Smell Gas? Know the Signs of A Gas Leak
- LOOK for discolored vegetation, blowing dirt or continued bubbling water in the area of a buried gas line.
- LISTEN for a hissing sound.
- SMELL for the distinctive “rotten egg” odor of natural gas. Natural gas is a colorless, odorless fuel. As a safety precaution, we add a chemical odorant called mercaptan that gives natural gas an odor often associated with rotten eggs. This distinctive scent allows you to smell a potential leak if it occurs. Always leave if you suspect a leak.
Natural gas is non-toxic, lighter than air and displaces oxygen. In severe cases, if not used properly, it may lead to asphyxiation, and has a risk of ignition near a spark.
Note: Always leave if you suspect a leak. Be aware that some persons may not be able to detect the odorant because they have a diminished sense of smell, known as olfactory fatigue, or because the odor is being masked by other odors in the area. Certain conditions may cause the odorant to diminish so that it is not detectable.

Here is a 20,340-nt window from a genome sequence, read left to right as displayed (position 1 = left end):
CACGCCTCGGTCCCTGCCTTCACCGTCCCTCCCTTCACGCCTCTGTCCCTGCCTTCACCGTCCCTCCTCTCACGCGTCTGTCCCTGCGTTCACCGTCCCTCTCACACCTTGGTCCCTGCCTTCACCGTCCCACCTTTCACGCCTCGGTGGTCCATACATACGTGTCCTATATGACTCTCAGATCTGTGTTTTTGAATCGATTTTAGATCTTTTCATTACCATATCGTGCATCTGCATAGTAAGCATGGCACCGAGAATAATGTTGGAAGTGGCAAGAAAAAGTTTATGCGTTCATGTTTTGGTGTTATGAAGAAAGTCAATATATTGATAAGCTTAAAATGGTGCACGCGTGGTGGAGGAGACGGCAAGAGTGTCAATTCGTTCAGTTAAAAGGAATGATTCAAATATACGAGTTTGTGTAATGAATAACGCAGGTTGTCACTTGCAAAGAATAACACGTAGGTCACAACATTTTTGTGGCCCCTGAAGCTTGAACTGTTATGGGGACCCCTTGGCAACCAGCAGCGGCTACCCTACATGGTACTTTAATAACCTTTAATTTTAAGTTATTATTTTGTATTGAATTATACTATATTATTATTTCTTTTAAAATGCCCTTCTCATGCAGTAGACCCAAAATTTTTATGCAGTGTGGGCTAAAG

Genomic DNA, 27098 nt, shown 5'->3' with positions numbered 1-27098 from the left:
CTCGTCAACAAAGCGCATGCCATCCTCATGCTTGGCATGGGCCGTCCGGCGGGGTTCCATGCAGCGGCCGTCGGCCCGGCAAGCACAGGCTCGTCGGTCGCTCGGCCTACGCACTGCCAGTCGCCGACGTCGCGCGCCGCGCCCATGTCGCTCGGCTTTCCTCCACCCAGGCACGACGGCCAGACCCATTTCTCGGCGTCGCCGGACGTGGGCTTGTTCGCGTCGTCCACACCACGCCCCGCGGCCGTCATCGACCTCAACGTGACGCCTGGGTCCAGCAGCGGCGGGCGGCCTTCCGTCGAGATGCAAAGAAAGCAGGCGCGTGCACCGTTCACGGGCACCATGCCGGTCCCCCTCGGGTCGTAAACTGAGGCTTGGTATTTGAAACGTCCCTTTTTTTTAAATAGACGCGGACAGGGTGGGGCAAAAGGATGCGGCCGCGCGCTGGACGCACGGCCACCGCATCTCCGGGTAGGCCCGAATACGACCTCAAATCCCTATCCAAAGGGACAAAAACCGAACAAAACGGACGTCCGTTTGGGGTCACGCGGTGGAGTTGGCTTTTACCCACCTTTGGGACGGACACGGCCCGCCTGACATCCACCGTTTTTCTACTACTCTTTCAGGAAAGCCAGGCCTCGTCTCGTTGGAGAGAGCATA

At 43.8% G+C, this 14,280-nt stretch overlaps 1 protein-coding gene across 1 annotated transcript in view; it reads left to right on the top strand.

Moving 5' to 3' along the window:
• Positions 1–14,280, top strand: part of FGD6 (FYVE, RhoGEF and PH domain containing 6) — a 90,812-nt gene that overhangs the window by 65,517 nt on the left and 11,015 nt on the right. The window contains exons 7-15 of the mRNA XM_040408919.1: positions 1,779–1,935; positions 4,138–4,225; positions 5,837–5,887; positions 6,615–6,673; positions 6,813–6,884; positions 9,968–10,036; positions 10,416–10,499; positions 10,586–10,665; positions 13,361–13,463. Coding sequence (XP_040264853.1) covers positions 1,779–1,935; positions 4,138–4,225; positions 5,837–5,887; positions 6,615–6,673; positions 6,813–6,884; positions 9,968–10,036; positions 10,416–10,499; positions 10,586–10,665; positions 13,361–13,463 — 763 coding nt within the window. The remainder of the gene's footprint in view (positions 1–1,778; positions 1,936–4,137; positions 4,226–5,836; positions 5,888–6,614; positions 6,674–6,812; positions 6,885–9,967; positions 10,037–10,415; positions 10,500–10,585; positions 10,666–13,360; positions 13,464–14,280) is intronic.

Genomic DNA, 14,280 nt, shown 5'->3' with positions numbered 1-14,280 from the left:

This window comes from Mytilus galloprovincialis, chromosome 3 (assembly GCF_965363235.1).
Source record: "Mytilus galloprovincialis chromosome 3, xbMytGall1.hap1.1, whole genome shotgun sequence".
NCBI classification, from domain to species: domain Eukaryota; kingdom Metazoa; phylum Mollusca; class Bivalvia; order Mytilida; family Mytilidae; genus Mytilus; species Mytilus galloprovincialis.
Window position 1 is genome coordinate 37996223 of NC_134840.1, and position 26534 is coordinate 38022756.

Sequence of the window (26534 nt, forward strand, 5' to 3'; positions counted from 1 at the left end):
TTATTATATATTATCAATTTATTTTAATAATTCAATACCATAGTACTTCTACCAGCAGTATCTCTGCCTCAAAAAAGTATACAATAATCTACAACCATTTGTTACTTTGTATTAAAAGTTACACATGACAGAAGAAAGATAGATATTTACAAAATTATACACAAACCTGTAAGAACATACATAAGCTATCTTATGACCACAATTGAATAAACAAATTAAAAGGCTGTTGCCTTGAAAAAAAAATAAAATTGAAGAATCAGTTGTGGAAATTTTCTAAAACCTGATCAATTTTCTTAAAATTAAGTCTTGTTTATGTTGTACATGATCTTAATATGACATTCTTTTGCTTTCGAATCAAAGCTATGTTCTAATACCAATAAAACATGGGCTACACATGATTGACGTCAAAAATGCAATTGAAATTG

- Never try to find the leak yourself.
- LEAVE the area immediately, warning others in the area as you leave. Keep everyone away from the area until emergency assistance arrives.
- AVOID touching anything that may cause a spark. This includes lighters, matches, cigarettes, flashlights, light switches and telephones in the area of the suspected leak. Wait until you are a safe distance away before using your cell phone.
- CALL 423-744-3900 and emergency responders at 911 once you are in a safe place, away from the area of the suspected leak. Stay away until emergency personnel indicates it is safe to return.